58

I want to something as simple as turning "this is a test" into

new string[] {"t","h","i","s"," ","i","s"," ","a"," ","t","e","s","t"}

Would I really have to do something like

test = "this is a test".Select(x => x.ToString()).ToArray();

edit: To clarify, I don't want a char array, ideally I want an array of string. I don't really see anything wrong with the above code except for the fact that I would think there is an easier way.

2
  • Do you really want each character as a string? – Roman Starkov Mar 23 '12 at 21:55
  • 7
    What is wrong with your code var test = "this is a test".Select(x => x.ToString()).ToArray(); ? – L.B Mar 23 '12 at 21:58
125

I believe this is what you're looking for:

char[] characters = "this is a test".ToCharArray();
6
  • 3
    Although this isn't what I asked for, I think I'm starting to realize that there really isn't a reason for what I asked. – mowwwalker Mar 23 '12 at 22:14
  • @Walkerneo What do you really want? a -1? – L.B Mar 23 '12 at 22:16
  • @Walkerneo That's why I answered with this. I couldn't think of a reason you'd want an array of single character strings. No worries though. – Brandon Moretz Mar 23 '12 at 22:18
  • @L.B, Sorry, I updated the post. Didn't realize what I needed. – mowwwalker Mar 23 '12 at 22:24
  • 1
    @BrandonMoretz I just voted up so that your rep changes from a very nice round number (5000). Thanks for the sharp to the point answer. – AleX_ May 6 '16 at 20:41
36

Strings in C# already have a char indexer

string test = "this is a test";
Console.WriteLine(test[0]);

And...

if(test[0] == 't')
  Console.WriteLine("The first letter is 't'");

This works too...

Console.WriteLine("this is a test"[0]);

And this...

foreach (char c in "this is a test")
  Console.WriteLine(c);

EDIT:

I noticed the question was updated with regards to char[] arrays. If you must have a string[] array, here's how you split a string at each character in c#:

string[] test = Regex.Split("this is a test", string.Empty);

foreach (string s in test)
{
  Console.WriteLine(s);
}
5
  • 1
    +1 for hitting an obvious point that I missed when posting my answer. Duh. Why didn't I think of that? – David Mar 23 '12 at 21:56
  • 1
    They have a char indexer, and they implement IEnumerable<char>, but they're not actually a char[] or an IList<char>. – LukeH Mar 23 '12 at 22:00
  • 1
    true. they are of type string, but the point is that the developer does not need to use ToCharArray() or any type of conversion to string[] to access the individual characters. – Chris Gessler Mar 23 '12 at 22:11
  • Mr . @CSharper Me walking the same road now. And It worked for me. – baymax Jul 30 '16 at 7:28
  • 1
    interesting that Regex.Split treats the string as if there was an empty string before the first and after the last character – Prokurors Dec 13 '16 at 15:36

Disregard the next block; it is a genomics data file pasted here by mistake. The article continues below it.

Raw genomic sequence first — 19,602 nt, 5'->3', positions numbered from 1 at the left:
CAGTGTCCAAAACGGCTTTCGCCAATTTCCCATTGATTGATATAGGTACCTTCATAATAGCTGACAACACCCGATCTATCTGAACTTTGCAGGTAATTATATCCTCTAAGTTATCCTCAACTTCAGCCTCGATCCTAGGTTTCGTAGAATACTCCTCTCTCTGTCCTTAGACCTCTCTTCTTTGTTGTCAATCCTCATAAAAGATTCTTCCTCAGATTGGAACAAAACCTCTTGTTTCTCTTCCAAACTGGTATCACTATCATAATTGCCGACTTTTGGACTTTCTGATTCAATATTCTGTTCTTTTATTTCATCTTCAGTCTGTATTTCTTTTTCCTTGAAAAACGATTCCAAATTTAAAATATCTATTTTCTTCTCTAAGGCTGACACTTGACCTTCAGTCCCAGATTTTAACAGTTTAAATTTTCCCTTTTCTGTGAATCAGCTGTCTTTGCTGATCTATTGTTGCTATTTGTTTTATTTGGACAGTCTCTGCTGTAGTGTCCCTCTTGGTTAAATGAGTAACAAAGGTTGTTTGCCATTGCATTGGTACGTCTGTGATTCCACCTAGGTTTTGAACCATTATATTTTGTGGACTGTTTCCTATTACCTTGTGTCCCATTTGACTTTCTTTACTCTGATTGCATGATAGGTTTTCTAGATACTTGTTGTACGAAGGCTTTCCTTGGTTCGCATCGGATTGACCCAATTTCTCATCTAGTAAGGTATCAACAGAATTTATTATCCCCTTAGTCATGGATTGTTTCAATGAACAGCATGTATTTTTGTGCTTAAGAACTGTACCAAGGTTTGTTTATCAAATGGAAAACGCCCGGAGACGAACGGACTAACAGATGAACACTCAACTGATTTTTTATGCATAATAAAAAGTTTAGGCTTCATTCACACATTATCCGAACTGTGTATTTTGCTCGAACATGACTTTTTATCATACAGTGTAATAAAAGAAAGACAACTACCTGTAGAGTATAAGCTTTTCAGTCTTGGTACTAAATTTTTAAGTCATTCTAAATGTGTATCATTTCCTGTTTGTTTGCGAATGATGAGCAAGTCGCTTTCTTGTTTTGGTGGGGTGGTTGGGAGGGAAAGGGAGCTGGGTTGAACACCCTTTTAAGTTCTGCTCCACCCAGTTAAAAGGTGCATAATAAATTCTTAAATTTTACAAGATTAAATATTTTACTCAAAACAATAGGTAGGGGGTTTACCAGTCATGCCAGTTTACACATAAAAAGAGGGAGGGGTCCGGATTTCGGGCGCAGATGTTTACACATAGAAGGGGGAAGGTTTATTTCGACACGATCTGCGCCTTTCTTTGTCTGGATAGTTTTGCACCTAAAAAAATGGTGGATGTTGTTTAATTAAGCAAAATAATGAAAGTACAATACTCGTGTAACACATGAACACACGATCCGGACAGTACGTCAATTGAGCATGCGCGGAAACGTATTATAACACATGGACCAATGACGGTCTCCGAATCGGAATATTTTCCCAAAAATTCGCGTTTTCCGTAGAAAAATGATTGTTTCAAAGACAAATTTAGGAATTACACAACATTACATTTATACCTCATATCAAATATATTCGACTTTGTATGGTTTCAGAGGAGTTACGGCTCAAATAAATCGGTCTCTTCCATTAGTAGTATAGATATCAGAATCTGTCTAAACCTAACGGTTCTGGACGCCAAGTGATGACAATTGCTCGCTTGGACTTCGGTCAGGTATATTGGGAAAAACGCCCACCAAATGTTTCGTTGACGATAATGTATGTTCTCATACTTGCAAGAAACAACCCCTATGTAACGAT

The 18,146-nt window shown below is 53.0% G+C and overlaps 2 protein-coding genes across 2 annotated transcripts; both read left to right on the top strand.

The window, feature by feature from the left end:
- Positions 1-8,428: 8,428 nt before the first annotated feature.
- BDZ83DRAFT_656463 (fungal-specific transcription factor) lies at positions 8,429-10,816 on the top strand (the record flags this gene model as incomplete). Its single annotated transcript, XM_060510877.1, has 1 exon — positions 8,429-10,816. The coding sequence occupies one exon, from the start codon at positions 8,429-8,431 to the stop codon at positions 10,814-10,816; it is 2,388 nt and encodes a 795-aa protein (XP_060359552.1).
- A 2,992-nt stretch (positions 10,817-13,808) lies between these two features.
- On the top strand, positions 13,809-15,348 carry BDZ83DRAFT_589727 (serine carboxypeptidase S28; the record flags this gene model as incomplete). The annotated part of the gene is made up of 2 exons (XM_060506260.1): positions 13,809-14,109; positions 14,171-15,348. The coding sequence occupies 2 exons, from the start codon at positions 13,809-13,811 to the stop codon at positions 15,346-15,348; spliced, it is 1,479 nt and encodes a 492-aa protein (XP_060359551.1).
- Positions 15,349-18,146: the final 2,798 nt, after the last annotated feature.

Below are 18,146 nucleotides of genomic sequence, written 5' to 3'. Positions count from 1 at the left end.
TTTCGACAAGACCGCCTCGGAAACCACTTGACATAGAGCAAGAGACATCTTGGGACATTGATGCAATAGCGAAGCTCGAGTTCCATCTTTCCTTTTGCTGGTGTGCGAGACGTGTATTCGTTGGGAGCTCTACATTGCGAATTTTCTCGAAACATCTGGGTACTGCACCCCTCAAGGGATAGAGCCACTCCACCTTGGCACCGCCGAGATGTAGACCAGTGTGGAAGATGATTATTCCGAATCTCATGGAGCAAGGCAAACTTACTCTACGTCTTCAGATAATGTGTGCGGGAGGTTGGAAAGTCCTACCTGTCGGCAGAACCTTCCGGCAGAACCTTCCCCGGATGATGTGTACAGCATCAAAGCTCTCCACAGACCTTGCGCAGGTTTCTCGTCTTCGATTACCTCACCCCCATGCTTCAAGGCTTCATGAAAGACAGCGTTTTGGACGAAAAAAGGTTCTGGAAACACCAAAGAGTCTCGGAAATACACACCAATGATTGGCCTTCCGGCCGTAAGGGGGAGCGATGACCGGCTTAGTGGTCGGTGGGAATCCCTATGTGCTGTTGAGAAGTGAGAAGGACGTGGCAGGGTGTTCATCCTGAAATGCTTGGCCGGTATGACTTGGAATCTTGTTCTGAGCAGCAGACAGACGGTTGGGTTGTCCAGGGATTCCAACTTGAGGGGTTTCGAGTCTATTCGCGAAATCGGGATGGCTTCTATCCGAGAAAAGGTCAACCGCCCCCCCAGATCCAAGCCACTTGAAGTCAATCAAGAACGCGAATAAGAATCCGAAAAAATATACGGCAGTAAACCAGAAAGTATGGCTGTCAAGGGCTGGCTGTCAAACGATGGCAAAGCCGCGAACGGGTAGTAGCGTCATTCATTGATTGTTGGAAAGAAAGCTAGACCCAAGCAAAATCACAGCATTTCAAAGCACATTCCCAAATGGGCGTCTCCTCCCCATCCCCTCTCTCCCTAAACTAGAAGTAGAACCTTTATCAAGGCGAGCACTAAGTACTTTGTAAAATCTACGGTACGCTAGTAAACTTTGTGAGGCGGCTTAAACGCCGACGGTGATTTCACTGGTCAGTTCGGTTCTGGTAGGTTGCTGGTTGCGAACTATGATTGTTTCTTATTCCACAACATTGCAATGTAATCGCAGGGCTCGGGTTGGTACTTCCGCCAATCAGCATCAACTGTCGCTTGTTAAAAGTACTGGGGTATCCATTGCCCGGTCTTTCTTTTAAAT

5

Simple!!
one line:

 var res = test.Select(x => new string(x, 1)).ToArray();
4

Try this:

var charArray = "this is a test".ToCharArray().Select(c=>c.ToString());
1
  • 1
    The ToCharArray() seems to be redundant. Also note that you get System.Linq.Enumerable+WhereSelectArrayIterator`2[System.Char,System.String] instead of System.String[]. – Wolf Aug 29 '18 at 11:34
4

You can just use String.ToCharArray() and then treat each char as a string in your code.

Here's an example:

    foreach (char c in s.ToCharArray())
        Debug.Log("one character ... " +c);
1

Most likely you're looking for the ToCharArray() method. However, you will need to do slightly more work if a string[] is required, as you noted in your post.

    string str = "this is a test.";
    char[] charArray = str.ToCharArray();
    string[] strArray = str.Select(x => x.ToString()).ToArray();

Edit: If you're worried about the conciseness of the conversion, I suggest you make it into an extension method.

public static class StringExtensions
{
    public static string[] ToStringArray(this string s)
    {
        if (string.IsNullOrEmpty(s))
            return null;

        return s.Select(x => x.ToString()).ToArray();
    }
} 
0
1
string input = "this is a test";
string[] afterSplit = input.Split();

foreach (var word in afterSplit)
    Console.WriteLine(word);

Result:

this
is
a
test
2
  • It would be better if you explain it a bit as well. Thanks! – Failed Scientist Jun 28 '18 at 3:07
  • This doesn't seem to meet the "string array of single characters" requirement of the original question. – Frank Boyne Jun 28 '18 at 4:06
0

Convert the message to a character array, then use a for loop to change it to a string

string message = "This Is A Test";
string[] result = new string[message.Length];
char[] temp = new char[message.Length];

temp = message.ToCharArray();

for (int i = 0; i < message.Length - 1; i++)
{
     result[i] = Convert.ToString(temp[i]);
}

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